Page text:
Though stevia is commonly used as a sugar substitute, it’s notoriously known for its bitter aftertaste, which is a quality that causes many consumers to turn away from purely stevia-sweetened products. However, recent innovations have led to the extraction of steviol glycosides – the chemical compounds of the stevia leaf that contribute to its sweetness. Most food formulations that claim to use stevia as a sweetener utilize the abundant Reb A glycoside because it is easier to source from the plant. However, Reb M and Reb D glycosides have been known to produce a cleaner sweet taste that is comparable to traditional sugar. The reason as to why these two steviol glycosides are not commonly used in food formulations is because they only make up 1 percent of the stevia leaf, which makes it very difficult for food manufacturers to produce a scalable amount of Reb M and Reb D for mass food production.

An innovative development by Cargill led to the production of their new zero-calorie sweetener made from only Reb M and Reb D glycosides. The company has found a way to ferment simple sugars into Reb M and Reb D glycosides, which is a groundbreaking discovery for the food industry. Not only is this new production method able to produce mass quantities of Reb M and Reb D, but it is also a sustainable production technique compared to growing acres of the stevia plant.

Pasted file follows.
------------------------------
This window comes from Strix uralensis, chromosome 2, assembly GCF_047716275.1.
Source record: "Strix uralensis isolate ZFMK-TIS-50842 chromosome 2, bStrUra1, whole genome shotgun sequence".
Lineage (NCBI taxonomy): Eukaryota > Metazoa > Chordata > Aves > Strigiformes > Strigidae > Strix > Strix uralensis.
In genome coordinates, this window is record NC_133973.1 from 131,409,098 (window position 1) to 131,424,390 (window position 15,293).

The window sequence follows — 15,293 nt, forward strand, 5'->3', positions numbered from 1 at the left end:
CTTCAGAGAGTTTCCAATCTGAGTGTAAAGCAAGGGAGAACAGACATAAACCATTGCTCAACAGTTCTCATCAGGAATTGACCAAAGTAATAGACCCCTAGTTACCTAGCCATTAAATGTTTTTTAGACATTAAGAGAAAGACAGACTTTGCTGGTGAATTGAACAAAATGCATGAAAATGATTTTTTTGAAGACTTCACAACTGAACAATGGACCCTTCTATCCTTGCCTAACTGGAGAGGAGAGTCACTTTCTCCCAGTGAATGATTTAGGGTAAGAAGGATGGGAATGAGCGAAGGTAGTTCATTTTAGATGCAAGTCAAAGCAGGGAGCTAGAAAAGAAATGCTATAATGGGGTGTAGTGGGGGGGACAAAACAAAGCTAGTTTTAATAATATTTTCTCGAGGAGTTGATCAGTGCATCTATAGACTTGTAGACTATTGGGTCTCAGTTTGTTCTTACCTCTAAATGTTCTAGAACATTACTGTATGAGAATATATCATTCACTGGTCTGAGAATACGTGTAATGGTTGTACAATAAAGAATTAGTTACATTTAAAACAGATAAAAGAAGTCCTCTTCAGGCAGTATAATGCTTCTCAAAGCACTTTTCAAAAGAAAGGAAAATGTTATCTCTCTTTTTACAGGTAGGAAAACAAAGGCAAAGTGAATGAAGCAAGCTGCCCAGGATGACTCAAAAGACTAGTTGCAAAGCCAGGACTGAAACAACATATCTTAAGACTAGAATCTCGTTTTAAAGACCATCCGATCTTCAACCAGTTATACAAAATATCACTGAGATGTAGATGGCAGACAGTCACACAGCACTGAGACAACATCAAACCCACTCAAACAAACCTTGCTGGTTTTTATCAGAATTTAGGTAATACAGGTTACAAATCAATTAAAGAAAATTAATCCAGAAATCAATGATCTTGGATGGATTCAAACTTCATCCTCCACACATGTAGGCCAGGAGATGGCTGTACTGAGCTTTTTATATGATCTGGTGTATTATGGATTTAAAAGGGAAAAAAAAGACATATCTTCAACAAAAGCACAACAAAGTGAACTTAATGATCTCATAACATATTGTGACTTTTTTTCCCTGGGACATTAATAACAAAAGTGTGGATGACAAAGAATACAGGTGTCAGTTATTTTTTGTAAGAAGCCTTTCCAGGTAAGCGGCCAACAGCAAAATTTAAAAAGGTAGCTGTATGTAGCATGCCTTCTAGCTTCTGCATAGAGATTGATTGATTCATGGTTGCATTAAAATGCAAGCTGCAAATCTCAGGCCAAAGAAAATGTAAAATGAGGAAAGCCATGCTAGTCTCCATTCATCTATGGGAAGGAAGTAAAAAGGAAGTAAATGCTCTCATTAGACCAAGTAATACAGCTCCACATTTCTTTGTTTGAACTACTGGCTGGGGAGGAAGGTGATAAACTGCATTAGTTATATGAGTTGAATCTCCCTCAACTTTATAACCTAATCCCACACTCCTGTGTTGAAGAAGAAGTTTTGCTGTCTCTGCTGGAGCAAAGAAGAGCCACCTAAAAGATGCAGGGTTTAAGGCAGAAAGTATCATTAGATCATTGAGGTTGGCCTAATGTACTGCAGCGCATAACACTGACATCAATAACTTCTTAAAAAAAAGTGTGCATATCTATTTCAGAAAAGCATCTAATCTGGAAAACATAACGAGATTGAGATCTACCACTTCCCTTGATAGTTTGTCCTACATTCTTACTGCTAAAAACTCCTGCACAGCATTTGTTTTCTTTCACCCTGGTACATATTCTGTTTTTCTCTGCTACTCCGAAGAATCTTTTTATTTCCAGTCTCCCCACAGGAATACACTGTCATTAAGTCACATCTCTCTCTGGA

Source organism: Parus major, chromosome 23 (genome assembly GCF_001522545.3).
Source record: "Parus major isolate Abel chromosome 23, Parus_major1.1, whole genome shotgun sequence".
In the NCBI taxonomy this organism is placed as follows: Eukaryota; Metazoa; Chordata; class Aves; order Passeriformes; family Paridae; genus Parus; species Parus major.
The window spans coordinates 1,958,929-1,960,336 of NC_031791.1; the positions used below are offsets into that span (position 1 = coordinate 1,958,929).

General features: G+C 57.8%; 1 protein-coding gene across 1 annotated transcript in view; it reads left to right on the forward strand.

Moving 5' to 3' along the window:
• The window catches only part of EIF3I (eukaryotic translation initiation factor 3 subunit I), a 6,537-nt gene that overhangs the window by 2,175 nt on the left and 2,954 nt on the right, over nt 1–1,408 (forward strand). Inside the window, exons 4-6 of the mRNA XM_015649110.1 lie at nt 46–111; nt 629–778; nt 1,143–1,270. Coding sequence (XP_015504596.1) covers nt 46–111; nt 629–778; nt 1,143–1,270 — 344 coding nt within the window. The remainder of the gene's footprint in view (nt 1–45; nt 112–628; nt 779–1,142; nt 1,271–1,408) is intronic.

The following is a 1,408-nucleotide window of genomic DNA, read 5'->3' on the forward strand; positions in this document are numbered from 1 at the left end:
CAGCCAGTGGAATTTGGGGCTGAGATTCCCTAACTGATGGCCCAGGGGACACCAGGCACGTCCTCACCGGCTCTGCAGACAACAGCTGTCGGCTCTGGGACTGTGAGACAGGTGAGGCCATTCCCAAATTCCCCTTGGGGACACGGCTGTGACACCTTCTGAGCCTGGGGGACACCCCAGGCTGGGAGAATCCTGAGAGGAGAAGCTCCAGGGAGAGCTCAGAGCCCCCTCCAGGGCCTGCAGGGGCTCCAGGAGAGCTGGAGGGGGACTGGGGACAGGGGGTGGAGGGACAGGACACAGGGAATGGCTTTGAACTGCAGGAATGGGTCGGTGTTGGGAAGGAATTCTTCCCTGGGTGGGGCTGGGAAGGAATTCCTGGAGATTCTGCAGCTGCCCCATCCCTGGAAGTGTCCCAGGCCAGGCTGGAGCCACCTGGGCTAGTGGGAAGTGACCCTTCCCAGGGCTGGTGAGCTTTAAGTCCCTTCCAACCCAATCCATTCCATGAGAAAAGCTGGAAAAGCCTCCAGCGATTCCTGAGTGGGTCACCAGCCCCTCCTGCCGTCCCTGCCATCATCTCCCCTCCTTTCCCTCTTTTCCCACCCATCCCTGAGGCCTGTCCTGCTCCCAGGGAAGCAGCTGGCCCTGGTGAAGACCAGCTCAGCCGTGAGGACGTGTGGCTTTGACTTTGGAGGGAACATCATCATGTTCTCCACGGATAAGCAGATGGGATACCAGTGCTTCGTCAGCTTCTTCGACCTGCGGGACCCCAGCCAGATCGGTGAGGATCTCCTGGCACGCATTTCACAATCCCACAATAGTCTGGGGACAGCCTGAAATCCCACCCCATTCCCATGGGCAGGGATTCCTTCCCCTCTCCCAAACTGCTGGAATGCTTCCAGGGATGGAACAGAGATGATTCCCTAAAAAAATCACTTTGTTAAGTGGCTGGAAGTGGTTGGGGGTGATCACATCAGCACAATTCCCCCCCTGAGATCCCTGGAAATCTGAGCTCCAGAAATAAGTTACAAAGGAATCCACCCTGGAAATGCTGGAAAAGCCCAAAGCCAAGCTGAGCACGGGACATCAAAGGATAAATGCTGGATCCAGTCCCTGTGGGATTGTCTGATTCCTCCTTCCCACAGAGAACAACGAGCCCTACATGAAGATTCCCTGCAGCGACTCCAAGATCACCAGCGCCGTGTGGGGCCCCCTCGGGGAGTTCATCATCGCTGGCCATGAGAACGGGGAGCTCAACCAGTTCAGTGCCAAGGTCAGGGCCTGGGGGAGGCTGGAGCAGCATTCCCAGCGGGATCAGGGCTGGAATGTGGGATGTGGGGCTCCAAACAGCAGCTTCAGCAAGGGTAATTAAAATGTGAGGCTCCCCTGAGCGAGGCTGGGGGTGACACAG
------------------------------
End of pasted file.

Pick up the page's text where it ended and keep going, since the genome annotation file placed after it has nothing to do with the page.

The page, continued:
Another option for food manufacturers is PureCircle’s new stevia strain, Starleaf, which is said to have 20 percent more Reb D and Reb M glycosides than traditional stevia. The company recently announced that they will be converting 80 percent of their crops to this new strain. In addition, the company claims that they have found a way to produce a sweetener that is “identical” to Reb D and Reb M by using their new Starleaf stevia strain and Reb A as ingredients.

 

 3. Mixing Sugar With Syrups

Sugar contributes significantly to the overall taste and texture of a product, which is why it is not an easy ingredient to replace. Food and beverage manufacturers have the option to reduce the amount of sugar in a formulation by replacing a portion of it with sweeteners.

Popular natural sweeteners include stevia, monk fruit. However, there are glucose-based syrups available for food manufacturers looking for easy sugar reduction in formulations. Ingredient manufacturer, Ingredion, recently released a line of low-sugar glucose syrups, under their brand Versasweet, that allows food manufacturers to reduce the grams of sugar displayed on the Nutrition Facts label of their products. Kerry Foods has a similar solution with their TasteSense product, which is a “sugar enhancer” that allows food manufacturers to reduce up to 30 percent of sugar in their formulations.

 

4. Porous Sugar